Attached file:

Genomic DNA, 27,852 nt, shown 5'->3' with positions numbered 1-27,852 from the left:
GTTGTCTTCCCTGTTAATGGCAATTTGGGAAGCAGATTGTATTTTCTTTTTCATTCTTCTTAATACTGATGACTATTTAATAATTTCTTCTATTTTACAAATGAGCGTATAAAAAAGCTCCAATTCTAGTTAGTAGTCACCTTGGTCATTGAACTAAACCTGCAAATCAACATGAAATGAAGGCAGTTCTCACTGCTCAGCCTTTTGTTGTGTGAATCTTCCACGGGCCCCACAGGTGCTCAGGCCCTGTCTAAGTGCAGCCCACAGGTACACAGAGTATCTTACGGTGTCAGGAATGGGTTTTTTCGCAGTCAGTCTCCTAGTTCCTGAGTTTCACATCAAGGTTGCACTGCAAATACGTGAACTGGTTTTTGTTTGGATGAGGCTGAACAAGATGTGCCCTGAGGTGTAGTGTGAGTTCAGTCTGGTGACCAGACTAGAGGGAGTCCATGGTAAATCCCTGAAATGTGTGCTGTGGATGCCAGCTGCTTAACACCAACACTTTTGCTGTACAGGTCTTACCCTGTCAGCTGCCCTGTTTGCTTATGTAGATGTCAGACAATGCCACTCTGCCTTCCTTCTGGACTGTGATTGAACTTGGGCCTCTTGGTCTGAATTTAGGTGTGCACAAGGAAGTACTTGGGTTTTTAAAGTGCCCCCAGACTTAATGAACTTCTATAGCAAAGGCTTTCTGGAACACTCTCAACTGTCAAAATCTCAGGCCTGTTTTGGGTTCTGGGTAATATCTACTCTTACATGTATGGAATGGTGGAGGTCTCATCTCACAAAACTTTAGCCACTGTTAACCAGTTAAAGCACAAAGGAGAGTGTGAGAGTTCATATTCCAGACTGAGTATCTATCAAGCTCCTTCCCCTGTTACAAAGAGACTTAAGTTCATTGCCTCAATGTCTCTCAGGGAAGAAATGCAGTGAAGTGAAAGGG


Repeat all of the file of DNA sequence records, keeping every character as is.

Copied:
Genomic DNA, 27,852 nt, shown 5'->3' with positions numbered 1-27,852 from the left:
GTTGTCTTCCCTGTTAATGGCAATTTGGGAAGCAGATTGTATTTTCTTTTTCATTCTTCTTAATACTGATGACTATTTAATAATTTCTTCTATTTTACAAATGAGCGTATAAAAAAGCTCCAATTCTAGTTAGTAGTCACCTTGGTCATTGAACTAAACCTGCAAATCAACATGAAATGAAGGCAGTTCTCACTGCTCAGCCTTTTGTTGTGTGAATCTTCCACGGGCCCCACAGGTGCTCAGGCCCTGTCTAAGTGCAGCCCACAGGTACACAGAGTATCTTACGGTGTCAGGAATGGGTTTTTTCGCAGTCAGTCTCCTAGTTCCTGAGTTTCACATCAAGGTTGCACTGCAAATACGTGAACTGGTTTTTGTTTGGATGAGGCTGAACAAGATGTGCCCTGAGGTGTAGTGTGAGTTCAGTCTGGTGACCAGACTAGAGGGAGTCCATGGTAAATCCCTGAAATGTGTGCTGTGGATGCCAGCTGCTTAACACCAACACTTTTGCTGTACAGGTCTTACCCTGTCAGCTGCCCTGTTTGCTTATGTAGATGTCAGACAATGCCACTCTGCCTTCCTTCTGGACTGTGATTGAACTTGGGCCTCTTGGTCTGAATTTAGGTGTGCACAAGGAAGTACTTGGGTTTTTAAAGTGCCCCCAGACTTAATGAACTTCTATAGCAAAGGCTTTCTGGAACACTCTCAACTGTCAAAATCTCAGGCCTGTTTTGGGTTCTGGGTAATATCTACTCTTACATGTATGGAATGGTGGAGGTCTCATCTCACAAAACTTTAGCCACTGTTAACCAGTTAAAGCACAAAGGAGAGTGTGAGAGTTCATATTCCAGACTGAGTATCTATCAAGCTCCTTCCCCTGTTACAAAGAGACTTAAGTTCATTGCCTCAATGTCTCTCAGGGAAGAAATGCAGTGAAGTGAAAGGG